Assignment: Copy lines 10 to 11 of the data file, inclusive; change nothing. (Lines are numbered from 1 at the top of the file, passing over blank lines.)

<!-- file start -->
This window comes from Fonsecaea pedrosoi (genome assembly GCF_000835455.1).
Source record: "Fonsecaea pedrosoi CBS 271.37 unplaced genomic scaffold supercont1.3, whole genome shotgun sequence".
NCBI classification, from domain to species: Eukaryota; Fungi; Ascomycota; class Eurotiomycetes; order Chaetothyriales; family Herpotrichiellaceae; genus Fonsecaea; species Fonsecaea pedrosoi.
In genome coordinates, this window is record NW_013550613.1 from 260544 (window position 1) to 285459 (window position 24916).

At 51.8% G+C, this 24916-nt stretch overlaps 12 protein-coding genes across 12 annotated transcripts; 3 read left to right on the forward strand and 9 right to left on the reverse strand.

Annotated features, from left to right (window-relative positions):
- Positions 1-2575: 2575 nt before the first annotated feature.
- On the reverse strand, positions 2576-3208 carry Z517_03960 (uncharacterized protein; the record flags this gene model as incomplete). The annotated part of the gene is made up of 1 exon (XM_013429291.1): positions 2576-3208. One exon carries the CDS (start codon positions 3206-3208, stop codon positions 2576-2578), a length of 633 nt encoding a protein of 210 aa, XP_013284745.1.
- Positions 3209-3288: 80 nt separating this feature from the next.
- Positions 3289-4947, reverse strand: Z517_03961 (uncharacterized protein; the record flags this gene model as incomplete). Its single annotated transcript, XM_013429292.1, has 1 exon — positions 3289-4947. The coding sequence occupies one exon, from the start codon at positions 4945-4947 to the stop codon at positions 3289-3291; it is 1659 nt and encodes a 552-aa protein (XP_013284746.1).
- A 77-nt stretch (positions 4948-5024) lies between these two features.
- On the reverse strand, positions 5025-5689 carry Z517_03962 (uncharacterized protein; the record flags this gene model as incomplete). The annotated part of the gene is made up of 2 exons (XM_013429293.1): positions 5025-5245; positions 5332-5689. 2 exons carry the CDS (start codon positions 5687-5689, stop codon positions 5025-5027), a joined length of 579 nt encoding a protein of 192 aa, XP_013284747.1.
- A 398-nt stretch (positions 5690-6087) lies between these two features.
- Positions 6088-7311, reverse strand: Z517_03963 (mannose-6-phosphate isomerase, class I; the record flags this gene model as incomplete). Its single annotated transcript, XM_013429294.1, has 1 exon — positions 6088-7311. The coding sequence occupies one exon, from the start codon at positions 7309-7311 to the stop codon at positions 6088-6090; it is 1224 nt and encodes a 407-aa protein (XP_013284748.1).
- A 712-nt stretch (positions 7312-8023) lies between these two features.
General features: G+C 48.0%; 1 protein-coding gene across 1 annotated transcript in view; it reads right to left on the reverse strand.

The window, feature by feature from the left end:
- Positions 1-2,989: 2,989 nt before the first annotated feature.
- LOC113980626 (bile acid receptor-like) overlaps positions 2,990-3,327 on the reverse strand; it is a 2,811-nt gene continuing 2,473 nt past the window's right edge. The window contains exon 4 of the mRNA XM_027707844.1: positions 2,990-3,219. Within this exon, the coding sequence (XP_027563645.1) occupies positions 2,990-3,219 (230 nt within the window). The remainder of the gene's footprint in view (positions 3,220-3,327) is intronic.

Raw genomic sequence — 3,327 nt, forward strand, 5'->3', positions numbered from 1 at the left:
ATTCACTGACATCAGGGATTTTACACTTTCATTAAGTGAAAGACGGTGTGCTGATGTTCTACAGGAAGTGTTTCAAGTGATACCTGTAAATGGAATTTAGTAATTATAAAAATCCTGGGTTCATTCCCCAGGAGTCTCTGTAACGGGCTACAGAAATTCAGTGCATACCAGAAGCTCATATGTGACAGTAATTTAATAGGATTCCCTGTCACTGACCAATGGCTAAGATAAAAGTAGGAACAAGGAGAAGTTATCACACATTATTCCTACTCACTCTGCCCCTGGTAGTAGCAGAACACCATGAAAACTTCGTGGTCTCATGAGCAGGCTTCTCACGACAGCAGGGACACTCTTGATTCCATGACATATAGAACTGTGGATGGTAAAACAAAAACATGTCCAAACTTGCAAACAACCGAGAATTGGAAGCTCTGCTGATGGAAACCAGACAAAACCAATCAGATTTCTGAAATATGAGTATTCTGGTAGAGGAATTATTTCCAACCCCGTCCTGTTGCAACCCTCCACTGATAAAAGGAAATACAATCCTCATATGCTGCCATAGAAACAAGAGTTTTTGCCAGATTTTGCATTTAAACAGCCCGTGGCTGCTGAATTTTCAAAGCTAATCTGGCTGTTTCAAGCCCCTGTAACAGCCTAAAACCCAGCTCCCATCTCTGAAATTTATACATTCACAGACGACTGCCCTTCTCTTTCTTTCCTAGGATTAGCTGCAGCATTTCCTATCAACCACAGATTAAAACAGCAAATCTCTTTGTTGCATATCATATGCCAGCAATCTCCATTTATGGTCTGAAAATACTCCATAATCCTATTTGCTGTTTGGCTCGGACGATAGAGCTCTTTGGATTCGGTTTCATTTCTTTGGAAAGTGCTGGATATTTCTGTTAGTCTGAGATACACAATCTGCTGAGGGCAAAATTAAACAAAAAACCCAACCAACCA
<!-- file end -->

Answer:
- Positions 3289-4947, reverse strand: Z517_03961 (uncharacterized protein; the record flags this gene model as incomplete). Its single annotated transcript, XM_013429292.1, has 1 exon — positions 3289-4947. The coding sequence occupies one exon, from the start codon at positions 4945-4947 to the stop codon at positions 3289-3291; it is 1659 nt and encodes a 552-aa protein (XP_013284746.1).
- A 77-nt stretch (positions 4948-5024) lies between these two features.